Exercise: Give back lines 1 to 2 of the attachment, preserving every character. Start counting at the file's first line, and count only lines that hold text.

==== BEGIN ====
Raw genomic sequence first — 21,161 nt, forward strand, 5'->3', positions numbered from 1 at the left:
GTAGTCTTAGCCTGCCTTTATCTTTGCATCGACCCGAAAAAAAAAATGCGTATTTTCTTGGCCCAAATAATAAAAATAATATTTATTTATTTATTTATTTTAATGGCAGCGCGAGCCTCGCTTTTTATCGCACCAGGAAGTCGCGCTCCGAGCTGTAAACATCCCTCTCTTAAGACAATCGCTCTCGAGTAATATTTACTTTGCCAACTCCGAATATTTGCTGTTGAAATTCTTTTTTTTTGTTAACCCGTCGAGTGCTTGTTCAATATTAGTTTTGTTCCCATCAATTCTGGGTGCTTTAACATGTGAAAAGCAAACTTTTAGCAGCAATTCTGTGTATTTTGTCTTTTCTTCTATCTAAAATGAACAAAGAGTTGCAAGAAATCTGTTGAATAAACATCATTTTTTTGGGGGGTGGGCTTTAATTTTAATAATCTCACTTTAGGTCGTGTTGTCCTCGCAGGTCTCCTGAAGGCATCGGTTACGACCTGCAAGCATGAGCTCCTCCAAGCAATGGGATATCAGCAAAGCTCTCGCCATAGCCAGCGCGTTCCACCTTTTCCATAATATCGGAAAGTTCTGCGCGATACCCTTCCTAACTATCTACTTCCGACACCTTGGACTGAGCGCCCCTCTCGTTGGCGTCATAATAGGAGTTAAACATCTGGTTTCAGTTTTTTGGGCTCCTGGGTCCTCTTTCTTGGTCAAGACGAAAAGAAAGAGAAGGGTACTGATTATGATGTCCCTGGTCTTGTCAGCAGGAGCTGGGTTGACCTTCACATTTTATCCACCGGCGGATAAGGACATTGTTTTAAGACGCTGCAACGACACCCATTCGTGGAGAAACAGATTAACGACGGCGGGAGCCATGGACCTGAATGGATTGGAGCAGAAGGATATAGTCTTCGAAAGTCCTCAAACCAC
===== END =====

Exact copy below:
Raw genomic sequence first — 21,161 nt, forward strand, 5'->3', positions numbered from 1 at the left:
GTAGTCTTAGCCTGCCTTTATCTTTGCATCGACCCGAAAAAAAAAATGCGTATTTTCTTGGCCCAAATAATAAAAATAATATTTATTTATTTATTTATTTTAATGGCAGCGCGAGCCTCGCTTTTTATCGCACCAGGAAGTCGCGCTCCGAGCTGTAAACATCCCTCTCTTAAGACAATCGCTCTCGAGTAATATTTACTTTGCCAACTCCGAATATTTGCTGTTGAAATTCTTTTTTTTTGTTAACCCGTCGAGTGCTTGTTCAATATTAGTTTTGTTCCCATCAATTCTGGGTGCTTTAACATGTGAAAAGCAAACTTTTAGCAGCAATTCTGTGTATTTTGTCTTTTCTTCTATCTAAAATGAACAAAGAGTTGCAAGAAATCTGTTGAATAAACATCATTTTTTTGGGGGGTGGGCTTTAATTTTAATAATCTCACTTTAGGTCGTGTTGTCCTCGCAGGTCTCCTGAAGGCATCGGTTACGACCTGCAAGCATGAGCTCCTCCAAGCAATGGGATATCAGCAAAGCTCTCGCCATAGCCAGCGCGTTCCACCTTTTCCATAATATCGGAAAGTTCTGCGCGATACCCTTCCTAACTATCTACTTCCGACACCTTGGACTGAGCGCCCCTCTCGTTGGCGTCATAATAGGAGTTAAACATCTGGTTTCAGTTTTTTGGGCTCCTGGGTCCTCTTTCTTGGTCAAGACGAAAAGAAAGAGAAGGGTACTGATTATGATGTCCCTGGTCTTGTCAGCAGGAGCTGGGTTGACCTTCACATTTTATCCACCGGCGGATAAGGACATTGTTTTAAGACGCTGCAACGACACCCATTCGTGGAGAAACAGATTAACGACGGCGGGAGCCATGGACCTGAATGGATTGGAGCAGAAGGATATAGTCTTCGAAAGTCCTCAAACCAC